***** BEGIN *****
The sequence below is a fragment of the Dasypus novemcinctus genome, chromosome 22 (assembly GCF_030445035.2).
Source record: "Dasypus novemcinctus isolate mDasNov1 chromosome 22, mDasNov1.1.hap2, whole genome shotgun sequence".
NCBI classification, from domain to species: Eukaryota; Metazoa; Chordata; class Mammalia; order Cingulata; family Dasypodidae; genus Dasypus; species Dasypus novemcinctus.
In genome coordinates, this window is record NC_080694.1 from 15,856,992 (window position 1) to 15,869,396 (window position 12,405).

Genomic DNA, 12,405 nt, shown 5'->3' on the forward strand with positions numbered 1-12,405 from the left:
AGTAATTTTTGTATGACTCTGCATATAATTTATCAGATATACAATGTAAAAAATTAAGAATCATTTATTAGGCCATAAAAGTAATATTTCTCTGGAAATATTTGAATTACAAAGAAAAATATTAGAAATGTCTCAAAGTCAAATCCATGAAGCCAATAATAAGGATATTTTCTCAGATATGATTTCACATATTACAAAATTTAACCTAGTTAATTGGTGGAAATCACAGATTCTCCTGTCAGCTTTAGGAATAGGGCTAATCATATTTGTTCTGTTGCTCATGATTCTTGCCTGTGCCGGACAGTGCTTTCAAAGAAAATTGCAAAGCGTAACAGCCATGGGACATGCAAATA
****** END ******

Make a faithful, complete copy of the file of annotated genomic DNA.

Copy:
The sequence below is a fragment of the Dasypus novemcinctus genome, chromosome 22 (assembly GCF_030445035.2).
Source record: "Dasypus novemcinctus isolate mDasNov1 chromosome 22, mDasNov1.1.hap2, whole genome shotgun sequence".
NCBI classification, from domain to species: Eukaryota; Metazoa; Chordata; class Mammalia; order Cingulata; family Dasypodidae; genus Dasypus; species Dasypus novemcinctus.
In genome coordinates, this window is record NC_080694.1 from 15,856,992 (window position 1) to 15,869,396 (window position 12,405).

Genomic DNA, 12,405 nt, shown 5'->3' on the forward strand with positions numbered 1-12,405 from the left:
AGTAATTTTTGTATGACTCTGCATATAATTTATCAGATATACAATGTAAAAAATTAAGAATCATTTATTAGGCCATAAAAGTAATATTTCTCTGGAAATATTTGAATTACAAAGAAAAATATTAGAAATGTCTCAAAGTCAAATCCATGAAGCCAATAATAAGGATATTTTCTCAGATATGATTTCACATATTACAAAATTTAACCTAGTTAATTGGTGGAAATCACAGATTCTCCTGTCAGCTTTAGGAATAGGGCTAATCATATTTGTTCTGTTGCTCATGATTCTTGCCTGTGCCGGACAGTGCTTTCAAAGAAAATTGCAAAGCGTAACAGCCATGGGACATGCAAATA